Age, Class, and Credulity in the Great Terror

From The Whisperers: Private Lives in Stalin’s Russia, by Orlando Figes (Metropolitan, 2007), pp. 172-174:

How did people respond to the sudden disappearance of colleagues, friends and neighbours in the Great Terror? Did they believe that they were really ‘spies’ and ‘enemies’, as claimed by the Soviet presses? Surely they could not think that of people they had known for many years?…

Nadezhda Grankina encountered many Party members in the Kazan prison in 1938. They all continued to believe in the Party line. When she told them of the famine in 1932, they said ‘it was a lie, that I was exaggerating so that I could slander our Soviet way of life’. When she told them how she had been kicked out of her home for no reason, or how the passport system had destroyed families, they would say, ‘True, but that was the best way to deal with people like you.’

They thought I had got what I deserved because I was critical of the excesses. Yet when the same happened to them, they thought it was a mistake that would be fixed – because they had never had any doubts whatsoever, and whatever instructions had come down from the top, they had always cheered and carried them out … And when they were being expelled from the Party, none of them stood up for each other; they all kept quiet or raised their hands in support of the expulsion. It was some kind of universal psychosis.

For the mass of the population there were always two realities: Party Truth and truth based on experience. But in the years of the Great Terror, when the Soviet press was full of the show trials and the nefarious deeds of ‘spies’ and ‘enemies’, few were able to see through the propaganda version of the world. It took extraordinary will-power, usually connected to a different value-system, for a person to discount the press reports and question the basic assumptions of the Terror. For some people it was religion or their nationality that allowed them to take a critical view; for others a different Party creed or ideology; and for others still it was perhaps a function of their age (they had seen too much in Russia ever to believe that innocence protected anybody from arrest). But for anyone below the age of thirty, who had only ever known the Soviet world, or had inherited no other values from his family, it was almost impossible to step outside the propaganda system and question its political principles.

The young were particularly credulous – they had been indoctrinated in this propaganda through Soviet schools. Riab Bindel remembers:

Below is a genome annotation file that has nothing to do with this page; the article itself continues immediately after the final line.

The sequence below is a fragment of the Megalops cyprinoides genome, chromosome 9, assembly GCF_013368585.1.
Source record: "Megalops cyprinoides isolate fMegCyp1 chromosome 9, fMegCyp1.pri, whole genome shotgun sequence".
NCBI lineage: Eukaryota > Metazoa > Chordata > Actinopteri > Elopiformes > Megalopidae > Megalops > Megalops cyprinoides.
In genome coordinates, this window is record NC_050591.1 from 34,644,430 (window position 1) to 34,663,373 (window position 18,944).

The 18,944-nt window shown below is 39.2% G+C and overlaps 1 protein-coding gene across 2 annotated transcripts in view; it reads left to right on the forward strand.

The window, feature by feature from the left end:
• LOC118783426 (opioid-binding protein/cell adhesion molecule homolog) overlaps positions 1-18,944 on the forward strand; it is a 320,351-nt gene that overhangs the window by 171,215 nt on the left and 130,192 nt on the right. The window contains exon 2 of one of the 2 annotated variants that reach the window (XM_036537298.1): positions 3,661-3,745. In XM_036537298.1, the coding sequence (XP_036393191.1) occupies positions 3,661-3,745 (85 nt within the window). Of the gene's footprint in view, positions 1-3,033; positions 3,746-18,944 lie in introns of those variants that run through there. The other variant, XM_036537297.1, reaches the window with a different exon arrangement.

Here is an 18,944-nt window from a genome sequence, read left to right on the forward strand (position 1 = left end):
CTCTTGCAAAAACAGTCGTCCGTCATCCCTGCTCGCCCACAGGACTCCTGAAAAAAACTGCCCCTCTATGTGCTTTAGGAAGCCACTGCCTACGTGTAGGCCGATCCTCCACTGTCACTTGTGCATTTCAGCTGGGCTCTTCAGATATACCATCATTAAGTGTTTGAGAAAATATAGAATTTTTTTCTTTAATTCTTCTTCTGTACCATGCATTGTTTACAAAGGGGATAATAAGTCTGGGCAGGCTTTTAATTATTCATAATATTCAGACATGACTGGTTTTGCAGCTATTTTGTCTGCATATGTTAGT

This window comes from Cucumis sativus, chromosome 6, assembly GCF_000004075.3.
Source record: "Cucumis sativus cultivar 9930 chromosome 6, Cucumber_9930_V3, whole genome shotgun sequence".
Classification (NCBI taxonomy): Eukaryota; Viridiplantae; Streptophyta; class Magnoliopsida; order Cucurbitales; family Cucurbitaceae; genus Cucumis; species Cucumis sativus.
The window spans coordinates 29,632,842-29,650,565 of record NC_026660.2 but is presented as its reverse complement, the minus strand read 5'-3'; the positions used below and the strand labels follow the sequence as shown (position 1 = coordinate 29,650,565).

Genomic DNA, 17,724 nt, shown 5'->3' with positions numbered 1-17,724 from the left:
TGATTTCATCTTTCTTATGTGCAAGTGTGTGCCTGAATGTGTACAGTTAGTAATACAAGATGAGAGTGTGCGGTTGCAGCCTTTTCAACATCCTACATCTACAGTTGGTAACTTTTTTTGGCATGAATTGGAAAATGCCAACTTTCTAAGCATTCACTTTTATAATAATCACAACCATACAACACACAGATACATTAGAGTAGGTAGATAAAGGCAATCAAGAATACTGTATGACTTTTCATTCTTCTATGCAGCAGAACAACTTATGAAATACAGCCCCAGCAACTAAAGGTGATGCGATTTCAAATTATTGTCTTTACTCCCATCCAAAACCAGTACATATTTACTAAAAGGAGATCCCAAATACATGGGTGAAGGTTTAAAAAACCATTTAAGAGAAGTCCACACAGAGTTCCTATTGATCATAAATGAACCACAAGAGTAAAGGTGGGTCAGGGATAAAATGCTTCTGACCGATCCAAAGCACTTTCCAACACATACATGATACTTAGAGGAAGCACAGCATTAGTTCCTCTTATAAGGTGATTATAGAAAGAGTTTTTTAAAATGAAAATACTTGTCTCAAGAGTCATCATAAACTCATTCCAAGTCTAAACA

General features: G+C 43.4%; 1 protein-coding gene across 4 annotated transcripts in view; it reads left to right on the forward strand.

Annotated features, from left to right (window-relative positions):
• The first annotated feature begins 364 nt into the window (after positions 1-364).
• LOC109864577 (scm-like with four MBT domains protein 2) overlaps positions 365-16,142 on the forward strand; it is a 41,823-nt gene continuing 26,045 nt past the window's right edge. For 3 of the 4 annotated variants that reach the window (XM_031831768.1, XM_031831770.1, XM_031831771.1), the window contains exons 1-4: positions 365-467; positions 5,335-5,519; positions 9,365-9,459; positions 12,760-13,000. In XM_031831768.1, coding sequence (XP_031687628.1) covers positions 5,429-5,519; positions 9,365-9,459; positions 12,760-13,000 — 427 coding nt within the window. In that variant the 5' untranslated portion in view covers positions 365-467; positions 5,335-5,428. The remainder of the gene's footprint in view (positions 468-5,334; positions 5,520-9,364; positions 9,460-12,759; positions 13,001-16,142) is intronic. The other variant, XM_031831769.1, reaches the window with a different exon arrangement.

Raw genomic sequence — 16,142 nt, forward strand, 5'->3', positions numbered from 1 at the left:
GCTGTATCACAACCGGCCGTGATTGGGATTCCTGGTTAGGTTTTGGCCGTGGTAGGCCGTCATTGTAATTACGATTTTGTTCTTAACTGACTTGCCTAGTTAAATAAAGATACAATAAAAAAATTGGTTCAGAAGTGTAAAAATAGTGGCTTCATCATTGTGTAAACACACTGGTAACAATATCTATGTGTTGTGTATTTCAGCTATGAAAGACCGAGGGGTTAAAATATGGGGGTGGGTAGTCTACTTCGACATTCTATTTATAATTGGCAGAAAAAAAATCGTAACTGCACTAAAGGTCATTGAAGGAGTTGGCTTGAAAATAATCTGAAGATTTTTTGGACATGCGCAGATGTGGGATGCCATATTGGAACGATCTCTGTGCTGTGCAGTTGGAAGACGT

At school they said: ‘Look how they won’t let us live under Communism – look how they blow up factories, derail trams, and kill people – all this is done by enemies of the people.’ They beat this into our heads so often that we stopped thinking for ourselves. We saw ‘enemies’ everywhere. We were told that if we saw a suspicious character on the street, we should follow and report him – he might be a spy. The authorities, the Party, our teachers -everybody said the same thing. What else could we think?

After leaving school, in 1937, Bindel found a job in a factory, where the workers regularly cursed the ‘enemies of the people’.

When the factory had a breakdown, they would say: ‘Comrades, there is sabotage and treachery!’ They would look for someone who had a blemish on his record and call him an enemy. They would put him in prison, beat him up until he confessed that he had done it. At his trial they would say: ‘Look at the bastard who was working secretly among us!’

Many workers believed in the existence of ‘enemies of the people’ and called for their arrest because they associated them with the ‘bosses’ (Party leaders, managers and specialists) whom they already blamed for their economic difficulties. Indeed, this mistrust of the elites helps to explain the broad appeal of the purges among certain sections of the population, which perceived the Great Terror as a ‘quarrel among the masters’ that did not affect them. This perception is neatly illustrated by a joke that circulated widely in the years of the Terror. The NKVD bangs on the door of an apartment in the middle of the night. ‘Who’s there?’ the man inside asks. ‘The NKVD, open up!’ The man is relieved: ‘No, no,’ he tells them, ‘you’ve got the wrong apartment – the Communists live upstairs!’

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